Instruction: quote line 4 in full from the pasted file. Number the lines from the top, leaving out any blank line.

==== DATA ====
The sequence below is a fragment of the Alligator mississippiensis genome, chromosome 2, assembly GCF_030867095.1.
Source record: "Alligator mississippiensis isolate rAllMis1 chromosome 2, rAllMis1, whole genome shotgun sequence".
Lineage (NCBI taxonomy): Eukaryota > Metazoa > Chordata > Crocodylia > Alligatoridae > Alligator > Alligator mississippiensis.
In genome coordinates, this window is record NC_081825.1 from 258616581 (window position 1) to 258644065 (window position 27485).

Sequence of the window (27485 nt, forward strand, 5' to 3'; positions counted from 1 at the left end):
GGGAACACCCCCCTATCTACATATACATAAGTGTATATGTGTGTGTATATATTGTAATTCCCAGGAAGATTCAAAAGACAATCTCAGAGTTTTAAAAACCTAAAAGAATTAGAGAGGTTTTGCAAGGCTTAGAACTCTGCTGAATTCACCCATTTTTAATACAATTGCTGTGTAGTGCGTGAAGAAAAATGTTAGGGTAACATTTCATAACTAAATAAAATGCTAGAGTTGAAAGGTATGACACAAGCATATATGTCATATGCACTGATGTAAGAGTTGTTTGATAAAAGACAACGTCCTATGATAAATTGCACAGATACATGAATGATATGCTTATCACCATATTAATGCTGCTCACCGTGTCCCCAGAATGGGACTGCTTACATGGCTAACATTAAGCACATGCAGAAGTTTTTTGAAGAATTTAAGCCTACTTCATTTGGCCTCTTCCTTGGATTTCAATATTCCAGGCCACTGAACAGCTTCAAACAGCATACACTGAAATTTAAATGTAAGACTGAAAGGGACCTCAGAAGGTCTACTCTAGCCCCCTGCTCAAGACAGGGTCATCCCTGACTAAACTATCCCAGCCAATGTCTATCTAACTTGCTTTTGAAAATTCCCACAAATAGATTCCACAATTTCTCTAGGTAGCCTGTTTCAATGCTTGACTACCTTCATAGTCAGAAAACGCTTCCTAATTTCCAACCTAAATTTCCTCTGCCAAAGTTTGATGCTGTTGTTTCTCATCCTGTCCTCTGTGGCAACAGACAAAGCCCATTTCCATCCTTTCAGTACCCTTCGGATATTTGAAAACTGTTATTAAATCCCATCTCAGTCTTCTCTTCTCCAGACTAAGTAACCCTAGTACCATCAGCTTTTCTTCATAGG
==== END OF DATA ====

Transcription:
In genome coordinates, this window is record NC_081825.1 from 258616581 (window position 1) to 258644065 (window position 27485).